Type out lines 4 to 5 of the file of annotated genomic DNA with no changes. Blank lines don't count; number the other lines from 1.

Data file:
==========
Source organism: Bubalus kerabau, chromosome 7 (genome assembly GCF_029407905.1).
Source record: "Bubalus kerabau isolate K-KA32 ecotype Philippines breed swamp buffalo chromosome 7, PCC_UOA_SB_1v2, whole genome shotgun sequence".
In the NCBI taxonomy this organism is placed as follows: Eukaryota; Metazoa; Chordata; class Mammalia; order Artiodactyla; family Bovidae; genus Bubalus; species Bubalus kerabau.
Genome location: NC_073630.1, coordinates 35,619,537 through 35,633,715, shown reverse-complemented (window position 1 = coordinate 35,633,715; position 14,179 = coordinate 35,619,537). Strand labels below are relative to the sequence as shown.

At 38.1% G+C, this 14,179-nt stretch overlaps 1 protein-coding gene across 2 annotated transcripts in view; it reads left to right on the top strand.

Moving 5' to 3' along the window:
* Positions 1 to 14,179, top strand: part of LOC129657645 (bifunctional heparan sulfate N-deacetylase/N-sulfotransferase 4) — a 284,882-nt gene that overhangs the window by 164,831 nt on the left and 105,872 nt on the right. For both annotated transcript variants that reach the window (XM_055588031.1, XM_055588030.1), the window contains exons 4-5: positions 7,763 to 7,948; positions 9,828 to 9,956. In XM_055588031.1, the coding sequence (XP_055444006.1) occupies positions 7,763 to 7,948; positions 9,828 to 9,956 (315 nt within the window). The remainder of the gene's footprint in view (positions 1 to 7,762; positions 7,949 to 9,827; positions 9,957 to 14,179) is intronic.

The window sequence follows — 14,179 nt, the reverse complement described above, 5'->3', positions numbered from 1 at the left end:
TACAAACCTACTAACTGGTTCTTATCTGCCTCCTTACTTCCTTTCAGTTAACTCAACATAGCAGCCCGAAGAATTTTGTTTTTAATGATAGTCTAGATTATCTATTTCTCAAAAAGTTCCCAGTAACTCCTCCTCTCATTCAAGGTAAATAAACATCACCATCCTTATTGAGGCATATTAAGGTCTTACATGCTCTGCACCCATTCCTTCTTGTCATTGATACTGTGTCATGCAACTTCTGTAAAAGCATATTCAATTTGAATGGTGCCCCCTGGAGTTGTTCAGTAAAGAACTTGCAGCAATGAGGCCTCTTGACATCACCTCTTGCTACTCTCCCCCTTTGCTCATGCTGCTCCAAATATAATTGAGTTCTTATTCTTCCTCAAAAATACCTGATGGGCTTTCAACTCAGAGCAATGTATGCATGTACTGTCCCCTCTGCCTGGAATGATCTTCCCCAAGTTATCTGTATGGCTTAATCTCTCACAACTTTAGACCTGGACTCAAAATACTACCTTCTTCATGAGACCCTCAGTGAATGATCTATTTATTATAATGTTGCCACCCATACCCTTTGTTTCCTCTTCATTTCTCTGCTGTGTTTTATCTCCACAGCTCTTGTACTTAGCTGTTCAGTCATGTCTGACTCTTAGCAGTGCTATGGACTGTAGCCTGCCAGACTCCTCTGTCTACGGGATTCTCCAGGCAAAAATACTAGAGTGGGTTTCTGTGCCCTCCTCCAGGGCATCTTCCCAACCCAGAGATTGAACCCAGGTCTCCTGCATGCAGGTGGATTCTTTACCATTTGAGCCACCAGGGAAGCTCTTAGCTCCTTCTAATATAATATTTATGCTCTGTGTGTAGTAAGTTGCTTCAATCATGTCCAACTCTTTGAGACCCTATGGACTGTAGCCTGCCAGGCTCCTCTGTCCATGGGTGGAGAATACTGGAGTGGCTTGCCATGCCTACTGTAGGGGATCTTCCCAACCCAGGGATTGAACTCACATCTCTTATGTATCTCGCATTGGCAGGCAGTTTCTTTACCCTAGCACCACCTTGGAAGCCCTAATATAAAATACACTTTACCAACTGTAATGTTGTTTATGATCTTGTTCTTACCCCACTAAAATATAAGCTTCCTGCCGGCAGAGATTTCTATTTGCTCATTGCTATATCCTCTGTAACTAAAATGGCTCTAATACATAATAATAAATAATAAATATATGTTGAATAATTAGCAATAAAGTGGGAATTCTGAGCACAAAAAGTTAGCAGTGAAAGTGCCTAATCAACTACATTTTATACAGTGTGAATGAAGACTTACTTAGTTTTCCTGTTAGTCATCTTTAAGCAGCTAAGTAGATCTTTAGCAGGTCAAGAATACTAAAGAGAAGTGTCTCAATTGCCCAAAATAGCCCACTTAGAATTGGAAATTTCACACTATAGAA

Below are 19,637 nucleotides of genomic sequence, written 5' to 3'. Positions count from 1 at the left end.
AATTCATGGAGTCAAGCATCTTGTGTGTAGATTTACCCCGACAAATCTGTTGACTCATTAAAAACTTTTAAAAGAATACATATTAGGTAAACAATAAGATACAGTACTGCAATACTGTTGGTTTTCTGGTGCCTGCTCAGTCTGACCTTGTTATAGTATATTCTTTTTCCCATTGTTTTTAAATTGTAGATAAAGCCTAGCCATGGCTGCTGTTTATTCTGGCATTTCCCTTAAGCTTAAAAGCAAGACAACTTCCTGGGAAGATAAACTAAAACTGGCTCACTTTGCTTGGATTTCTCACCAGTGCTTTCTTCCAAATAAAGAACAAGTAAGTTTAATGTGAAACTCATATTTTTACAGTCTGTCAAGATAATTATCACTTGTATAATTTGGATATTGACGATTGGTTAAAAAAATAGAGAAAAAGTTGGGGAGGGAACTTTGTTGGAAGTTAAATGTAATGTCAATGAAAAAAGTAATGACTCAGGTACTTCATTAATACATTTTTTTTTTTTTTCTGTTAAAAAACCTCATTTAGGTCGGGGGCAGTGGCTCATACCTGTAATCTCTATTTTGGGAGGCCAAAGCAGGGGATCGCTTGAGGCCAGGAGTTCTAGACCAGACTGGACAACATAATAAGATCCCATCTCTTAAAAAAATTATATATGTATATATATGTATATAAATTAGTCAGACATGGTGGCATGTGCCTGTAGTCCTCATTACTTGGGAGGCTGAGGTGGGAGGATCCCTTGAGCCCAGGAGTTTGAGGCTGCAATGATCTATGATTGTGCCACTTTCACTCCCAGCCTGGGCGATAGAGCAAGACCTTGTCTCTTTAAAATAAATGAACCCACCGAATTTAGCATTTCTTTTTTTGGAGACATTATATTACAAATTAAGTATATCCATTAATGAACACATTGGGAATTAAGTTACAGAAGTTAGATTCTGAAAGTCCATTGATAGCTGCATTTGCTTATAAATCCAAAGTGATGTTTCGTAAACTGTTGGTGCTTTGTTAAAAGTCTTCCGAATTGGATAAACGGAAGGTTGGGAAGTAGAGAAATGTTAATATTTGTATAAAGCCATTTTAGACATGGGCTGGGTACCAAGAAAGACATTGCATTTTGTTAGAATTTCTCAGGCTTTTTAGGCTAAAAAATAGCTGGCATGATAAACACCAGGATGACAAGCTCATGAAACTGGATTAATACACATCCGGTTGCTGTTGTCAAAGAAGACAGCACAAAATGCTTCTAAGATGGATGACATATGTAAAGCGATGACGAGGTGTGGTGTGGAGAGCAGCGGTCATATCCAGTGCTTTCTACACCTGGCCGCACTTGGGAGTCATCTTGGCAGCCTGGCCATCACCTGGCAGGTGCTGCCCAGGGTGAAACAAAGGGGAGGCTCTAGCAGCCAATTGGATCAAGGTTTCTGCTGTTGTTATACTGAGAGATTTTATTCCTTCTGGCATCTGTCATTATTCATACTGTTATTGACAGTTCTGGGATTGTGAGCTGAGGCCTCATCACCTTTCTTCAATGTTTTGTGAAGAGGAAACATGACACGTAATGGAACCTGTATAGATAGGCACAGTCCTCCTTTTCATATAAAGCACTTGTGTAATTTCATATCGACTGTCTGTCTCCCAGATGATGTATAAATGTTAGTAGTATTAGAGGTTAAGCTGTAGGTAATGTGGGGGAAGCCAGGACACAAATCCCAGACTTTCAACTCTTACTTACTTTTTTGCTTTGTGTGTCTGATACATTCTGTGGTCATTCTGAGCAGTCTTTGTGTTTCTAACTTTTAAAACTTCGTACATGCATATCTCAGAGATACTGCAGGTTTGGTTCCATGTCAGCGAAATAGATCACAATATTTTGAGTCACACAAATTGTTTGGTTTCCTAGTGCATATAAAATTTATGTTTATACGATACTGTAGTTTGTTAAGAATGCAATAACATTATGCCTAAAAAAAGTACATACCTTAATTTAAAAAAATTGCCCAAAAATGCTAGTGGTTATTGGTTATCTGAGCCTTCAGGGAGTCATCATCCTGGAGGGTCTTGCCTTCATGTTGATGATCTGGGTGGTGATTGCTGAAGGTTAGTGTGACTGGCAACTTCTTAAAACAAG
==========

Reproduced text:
Genome location: NC_073630.1, coordinates 35,619,537 through 35,633,715, shown reverse-complemented (window position 1 = coordinate 35,633,715; position 14,179 = coordinate 35,619,537). Strand labels below are relative to the sequence as shown.

At 38.1% G+C, this 14,179-nt stretch overlaps 1 protein-coding gene across 2 annotated transcripts in view; it reads left to right on the top strand.